This week I have been delving into what I really love to spend my time on. And I mean spend. Mitch Albom reminds us that humans are the only species who divvy up and measure time a structured way, to divide and divide and divide until even a long exhale, a sip of tea or a glance to the horizon are allocated a moment. All of the other creatures who inhabit this planet measure time otherly. By the scent of the breeze, the crunch of frost on the morning grass, the ebbing of the tide or the smile of the moon.
Time is a currency that we spend and save through our days. We throw it away with wild abandon as we gaze into the eyes of our babies, and tap tap tap away when we are far from the people we love. We let it fly freely as we cartwheel and sprint through our childhoods, sleep and grumble it away through our teens, and try to hoard it as the menopausal pull of gravity sags our stomach skin and jowls, and we finally admit that just as time is starting to speed up, we want to take more of it, in bigger and bigger chunks, for ourselves. To fill it with things that make our hearts beat more resonant and deep, and if we are truly lucky; skip a little every now and then.
The places we choose to spend our time on don’t notice us at all, so it is us who must do the noticing. It is us who must approach our spending with care and attention. To make our investments count. Moment by tiny moment. Or so we believe.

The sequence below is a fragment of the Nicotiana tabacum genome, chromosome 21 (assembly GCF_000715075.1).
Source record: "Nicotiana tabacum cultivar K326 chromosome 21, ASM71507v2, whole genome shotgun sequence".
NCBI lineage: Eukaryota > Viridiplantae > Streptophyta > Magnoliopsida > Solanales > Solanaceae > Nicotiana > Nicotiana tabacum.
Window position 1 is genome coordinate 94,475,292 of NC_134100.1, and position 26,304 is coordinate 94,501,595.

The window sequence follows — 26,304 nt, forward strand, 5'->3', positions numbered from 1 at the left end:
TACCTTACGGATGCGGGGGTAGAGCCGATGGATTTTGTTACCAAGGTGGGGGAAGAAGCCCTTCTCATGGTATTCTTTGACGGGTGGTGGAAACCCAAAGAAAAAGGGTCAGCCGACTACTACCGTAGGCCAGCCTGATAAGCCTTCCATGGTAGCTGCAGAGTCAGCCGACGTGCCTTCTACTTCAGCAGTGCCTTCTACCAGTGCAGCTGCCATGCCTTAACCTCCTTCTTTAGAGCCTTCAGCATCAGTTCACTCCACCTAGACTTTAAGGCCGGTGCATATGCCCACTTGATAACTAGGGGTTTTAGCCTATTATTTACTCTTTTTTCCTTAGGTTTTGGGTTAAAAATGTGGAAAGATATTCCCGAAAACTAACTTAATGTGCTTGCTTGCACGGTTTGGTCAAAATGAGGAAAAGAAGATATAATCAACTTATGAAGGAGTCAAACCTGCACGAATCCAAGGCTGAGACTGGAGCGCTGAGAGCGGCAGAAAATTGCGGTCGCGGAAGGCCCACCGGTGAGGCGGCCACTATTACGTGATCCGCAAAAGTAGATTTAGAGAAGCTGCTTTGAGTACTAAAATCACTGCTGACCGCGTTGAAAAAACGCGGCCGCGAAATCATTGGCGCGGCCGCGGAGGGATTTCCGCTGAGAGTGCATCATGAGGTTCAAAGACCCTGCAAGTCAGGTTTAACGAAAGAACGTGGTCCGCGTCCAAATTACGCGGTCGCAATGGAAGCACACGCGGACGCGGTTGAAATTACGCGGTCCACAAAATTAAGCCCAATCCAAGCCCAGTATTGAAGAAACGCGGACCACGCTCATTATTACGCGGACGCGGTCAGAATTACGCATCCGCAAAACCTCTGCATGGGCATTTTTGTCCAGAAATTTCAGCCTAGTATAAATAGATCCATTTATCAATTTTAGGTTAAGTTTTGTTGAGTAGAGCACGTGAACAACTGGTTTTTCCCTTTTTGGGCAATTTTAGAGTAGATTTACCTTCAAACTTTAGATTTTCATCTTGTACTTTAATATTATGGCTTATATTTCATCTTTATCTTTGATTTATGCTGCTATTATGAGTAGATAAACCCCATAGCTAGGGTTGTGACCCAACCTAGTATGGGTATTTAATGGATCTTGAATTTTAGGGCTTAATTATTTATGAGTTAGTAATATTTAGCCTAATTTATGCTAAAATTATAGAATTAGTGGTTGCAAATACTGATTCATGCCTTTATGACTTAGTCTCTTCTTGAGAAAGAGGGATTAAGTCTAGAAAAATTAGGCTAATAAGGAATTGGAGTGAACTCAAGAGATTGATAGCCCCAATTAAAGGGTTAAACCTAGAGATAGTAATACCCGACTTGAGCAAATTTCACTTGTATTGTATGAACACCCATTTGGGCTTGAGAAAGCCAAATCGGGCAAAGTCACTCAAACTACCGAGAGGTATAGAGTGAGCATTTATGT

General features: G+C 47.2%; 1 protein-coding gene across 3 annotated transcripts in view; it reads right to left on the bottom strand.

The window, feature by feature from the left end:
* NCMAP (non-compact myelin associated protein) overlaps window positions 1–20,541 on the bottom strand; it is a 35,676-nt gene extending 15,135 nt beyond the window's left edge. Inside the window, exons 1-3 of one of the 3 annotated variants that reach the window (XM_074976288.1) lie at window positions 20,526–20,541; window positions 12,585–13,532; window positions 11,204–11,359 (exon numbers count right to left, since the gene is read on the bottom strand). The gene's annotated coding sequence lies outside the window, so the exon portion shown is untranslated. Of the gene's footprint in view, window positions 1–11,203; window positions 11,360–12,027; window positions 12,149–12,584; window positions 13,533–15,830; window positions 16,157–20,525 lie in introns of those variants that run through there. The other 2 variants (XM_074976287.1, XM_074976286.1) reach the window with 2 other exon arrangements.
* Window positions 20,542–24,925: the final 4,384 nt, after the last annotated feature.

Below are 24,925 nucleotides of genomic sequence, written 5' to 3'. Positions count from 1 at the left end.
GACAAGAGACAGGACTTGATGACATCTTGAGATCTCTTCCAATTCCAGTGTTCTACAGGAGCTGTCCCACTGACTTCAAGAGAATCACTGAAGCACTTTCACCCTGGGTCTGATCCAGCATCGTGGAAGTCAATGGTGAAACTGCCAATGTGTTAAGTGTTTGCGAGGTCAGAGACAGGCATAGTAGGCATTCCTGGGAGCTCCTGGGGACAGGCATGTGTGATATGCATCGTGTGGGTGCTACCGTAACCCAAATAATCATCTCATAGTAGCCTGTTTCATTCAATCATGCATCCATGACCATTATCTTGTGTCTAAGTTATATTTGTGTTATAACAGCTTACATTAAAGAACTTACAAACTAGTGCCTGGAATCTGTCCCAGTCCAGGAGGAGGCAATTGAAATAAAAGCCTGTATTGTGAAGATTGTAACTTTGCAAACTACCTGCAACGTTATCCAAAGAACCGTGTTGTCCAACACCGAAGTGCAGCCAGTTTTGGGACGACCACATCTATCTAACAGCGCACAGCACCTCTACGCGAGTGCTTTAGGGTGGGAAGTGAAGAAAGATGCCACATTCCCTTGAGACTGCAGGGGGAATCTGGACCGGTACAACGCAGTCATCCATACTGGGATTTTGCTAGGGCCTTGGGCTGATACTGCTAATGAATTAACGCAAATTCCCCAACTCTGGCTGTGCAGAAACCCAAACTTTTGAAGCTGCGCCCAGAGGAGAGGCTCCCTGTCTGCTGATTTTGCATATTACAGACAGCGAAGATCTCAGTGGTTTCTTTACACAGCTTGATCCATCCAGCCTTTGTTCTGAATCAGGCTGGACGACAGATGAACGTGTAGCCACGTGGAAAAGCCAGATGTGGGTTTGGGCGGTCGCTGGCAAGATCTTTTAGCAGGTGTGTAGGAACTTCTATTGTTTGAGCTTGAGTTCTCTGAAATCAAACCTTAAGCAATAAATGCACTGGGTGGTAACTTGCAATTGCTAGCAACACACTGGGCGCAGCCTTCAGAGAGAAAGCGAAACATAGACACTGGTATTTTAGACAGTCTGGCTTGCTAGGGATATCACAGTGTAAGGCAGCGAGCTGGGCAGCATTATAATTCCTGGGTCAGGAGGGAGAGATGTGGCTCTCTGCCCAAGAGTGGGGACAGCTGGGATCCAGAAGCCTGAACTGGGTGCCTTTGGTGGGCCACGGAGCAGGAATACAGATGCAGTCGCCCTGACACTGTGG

The cult of busyness has fed into this trope, adding a sense of guilt, making us like ticking-eco-warriors (worriers) constantly finding ways to save, share, reuse and recycle our time so that an indolent hour in the sun is something akin to putting the plastics and glass in with the regular garbage. A small thing for one, but with a callous flow on effect that could jeopardise more than we planned. Or does it?
What if the flow on effect of us taking time to centre ourselves does the opposite of destruction? What if, instead of wasting and destroying, it soothes our cells in a way that they are free to bathe in moments of expansion? Of rejuvenation and clarification. Of love.
And what if this sensation creates the space for us to just simply care? For ourselves. For the things that blow our skirts up. For the hearts of those around us. For the minds and bodies of all humanity. What if by the simple process of spending some of our minutes and hours on something that allows us be present and listen to pull of our yearnings, we are able to be more present to give our presence? Being careworn is something that happens with time and weather and experiences and love and grief and life. The care will be worn into us, and we to it, holding hands through the rest of our days.
I think today is a great day to spend some time with care. Holding hands with her. Seeing what she can show us when we show up.
After all, what do we have to lose?
Time? She shall pass anyway.
What are you spending your time on today?
…From The Ashers…